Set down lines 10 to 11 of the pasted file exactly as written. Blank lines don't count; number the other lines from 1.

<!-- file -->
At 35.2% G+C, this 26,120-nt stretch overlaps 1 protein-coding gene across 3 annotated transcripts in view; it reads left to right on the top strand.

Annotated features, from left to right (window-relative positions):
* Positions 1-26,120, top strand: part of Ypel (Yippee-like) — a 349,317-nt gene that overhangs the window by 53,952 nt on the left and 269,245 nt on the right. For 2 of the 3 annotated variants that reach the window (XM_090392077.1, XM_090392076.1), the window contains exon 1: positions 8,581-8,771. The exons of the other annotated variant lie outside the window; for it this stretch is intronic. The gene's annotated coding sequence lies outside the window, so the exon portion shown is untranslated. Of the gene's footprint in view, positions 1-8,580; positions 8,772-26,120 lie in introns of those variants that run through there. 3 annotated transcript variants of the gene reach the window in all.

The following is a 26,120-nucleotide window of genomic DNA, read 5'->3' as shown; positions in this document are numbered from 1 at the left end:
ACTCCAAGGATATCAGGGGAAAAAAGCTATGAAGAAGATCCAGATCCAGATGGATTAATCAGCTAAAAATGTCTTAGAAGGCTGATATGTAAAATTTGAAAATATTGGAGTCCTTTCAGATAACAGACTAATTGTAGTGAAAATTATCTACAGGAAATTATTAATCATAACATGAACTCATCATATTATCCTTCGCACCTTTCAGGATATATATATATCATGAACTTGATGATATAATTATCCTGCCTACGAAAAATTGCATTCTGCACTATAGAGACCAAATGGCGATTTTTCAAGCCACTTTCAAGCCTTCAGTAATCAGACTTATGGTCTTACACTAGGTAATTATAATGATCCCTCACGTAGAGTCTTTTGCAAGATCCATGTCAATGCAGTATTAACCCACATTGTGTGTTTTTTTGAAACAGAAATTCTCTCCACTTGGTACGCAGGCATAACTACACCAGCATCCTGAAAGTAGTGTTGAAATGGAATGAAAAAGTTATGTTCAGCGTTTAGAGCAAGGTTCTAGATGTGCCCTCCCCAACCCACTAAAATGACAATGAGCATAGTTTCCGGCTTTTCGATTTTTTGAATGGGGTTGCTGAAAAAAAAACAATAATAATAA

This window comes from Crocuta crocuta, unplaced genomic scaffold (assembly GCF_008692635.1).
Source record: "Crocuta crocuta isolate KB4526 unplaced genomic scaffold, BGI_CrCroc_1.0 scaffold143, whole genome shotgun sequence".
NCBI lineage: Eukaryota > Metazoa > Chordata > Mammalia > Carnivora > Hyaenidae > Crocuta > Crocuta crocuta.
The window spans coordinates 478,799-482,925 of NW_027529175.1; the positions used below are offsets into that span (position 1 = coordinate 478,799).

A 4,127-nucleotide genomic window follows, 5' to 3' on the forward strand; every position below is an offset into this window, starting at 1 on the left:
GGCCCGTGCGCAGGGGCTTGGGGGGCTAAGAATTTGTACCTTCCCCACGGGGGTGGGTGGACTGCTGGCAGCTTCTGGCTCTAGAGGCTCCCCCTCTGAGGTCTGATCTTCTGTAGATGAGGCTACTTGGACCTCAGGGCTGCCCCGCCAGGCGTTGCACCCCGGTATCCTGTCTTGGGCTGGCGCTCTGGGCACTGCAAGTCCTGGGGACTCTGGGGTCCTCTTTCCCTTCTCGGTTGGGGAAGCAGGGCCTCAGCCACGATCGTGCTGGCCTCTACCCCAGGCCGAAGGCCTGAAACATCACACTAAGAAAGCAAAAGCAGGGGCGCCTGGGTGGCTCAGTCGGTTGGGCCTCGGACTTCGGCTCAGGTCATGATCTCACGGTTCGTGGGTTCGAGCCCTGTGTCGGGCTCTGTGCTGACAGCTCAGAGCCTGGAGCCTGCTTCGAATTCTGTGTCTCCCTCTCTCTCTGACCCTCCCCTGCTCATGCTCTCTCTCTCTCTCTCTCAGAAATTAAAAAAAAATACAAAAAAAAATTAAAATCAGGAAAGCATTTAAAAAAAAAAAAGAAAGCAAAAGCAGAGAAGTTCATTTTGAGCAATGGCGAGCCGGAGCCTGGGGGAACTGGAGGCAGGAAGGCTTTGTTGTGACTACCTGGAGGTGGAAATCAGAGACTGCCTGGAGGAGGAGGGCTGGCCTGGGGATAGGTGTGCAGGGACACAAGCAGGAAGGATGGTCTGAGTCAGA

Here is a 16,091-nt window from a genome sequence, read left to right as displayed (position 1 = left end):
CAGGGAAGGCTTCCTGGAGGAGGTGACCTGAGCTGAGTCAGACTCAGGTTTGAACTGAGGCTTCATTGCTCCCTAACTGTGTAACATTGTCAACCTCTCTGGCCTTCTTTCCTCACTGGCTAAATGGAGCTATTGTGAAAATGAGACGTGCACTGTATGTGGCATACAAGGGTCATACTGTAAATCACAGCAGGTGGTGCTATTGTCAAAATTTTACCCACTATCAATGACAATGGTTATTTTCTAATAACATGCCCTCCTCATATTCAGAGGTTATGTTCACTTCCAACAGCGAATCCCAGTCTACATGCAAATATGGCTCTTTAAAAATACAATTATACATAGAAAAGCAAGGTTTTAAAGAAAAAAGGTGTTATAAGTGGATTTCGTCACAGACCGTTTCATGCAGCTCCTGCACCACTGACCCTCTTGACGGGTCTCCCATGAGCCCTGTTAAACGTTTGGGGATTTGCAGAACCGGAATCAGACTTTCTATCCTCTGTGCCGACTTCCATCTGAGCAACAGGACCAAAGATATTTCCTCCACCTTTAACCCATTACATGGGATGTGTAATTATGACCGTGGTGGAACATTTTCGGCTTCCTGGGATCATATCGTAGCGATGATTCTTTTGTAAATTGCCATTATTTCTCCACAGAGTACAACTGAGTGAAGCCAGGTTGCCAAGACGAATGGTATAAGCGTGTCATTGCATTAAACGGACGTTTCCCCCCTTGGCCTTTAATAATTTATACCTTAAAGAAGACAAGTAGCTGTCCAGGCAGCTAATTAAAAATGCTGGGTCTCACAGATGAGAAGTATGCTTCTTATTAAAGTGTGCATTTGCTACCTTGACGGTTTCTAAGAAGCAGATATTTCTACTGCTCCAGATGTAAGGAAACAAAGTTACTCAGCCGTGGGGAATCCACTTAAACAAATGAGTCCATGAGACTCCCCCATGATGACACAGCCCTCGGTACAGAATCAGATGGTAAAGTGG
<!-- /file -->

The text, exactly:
A 4,127-nucleotide genomic window follows, 5' to 3' on the forward strand; every position below is an offset into this window, starting at 1 on the left:
GGCCCGTGCGCAGGGGCTTGGGGGGCTAAGAATTTGTACCTTCCCCACGGGGGTGGGTGGACTGCTGGCAGCTTCTGGCTCTAGAGGCTCCCCCTCTGAGGTCTGATCTTCTGTAGATGAGGCTACTTGGACCTCAGGGCTGCCCCGCCAGGCGTTGCACCCCGGTATCCTGTCTTGGGCTGGCGCTCTGGGCACTGCAAGTCCTGGGGACTCTGGGGTCCTCTTTCCCTTCTCGGTTGGGGAAGCAGGGCCTCAGCCACGATCGTGCTGGCCTCTACCCCAGGCCGAAGGCCTGAAACATCACACTAAGAAAGCAAAAGCAGGGGCGCCTGGGTGGCTCAGTCGGTTGGGCCTCGGACTTCGGCTCAGGTCATGATCTCACGGTTCGTGGGTTCGAGCCCTGTGTCGGGCTCTGTGCTGACAGCTCAGAGCCTGGAGCCTGCTTCGAATTCTGTGTCTCCCTCTCTCTCTGACCCTCCCCTGCTCATGCTCTCTCTCTCTCTCTCTCAGAAATTAAAAAAAAATACAAAAAAAAATTAAAATCAGGAAAGCATTTAAAAAAAAAAAAGAAAGCAAAAGCAGAGAAGTTCATTTTGAGCAATGGCGAGCCGGAGCCTGGGGGAACTGGAGGCAGGAAGGCTTTGTTGTGACTACCTGGAGGTGGAAATCAGAGACTGCCTGGAGGAGGAGGGCTGGCCTGGGGATAGGTGTGCAGGGACACAAGCAGGAAGGATGGTCTGAGTCAGA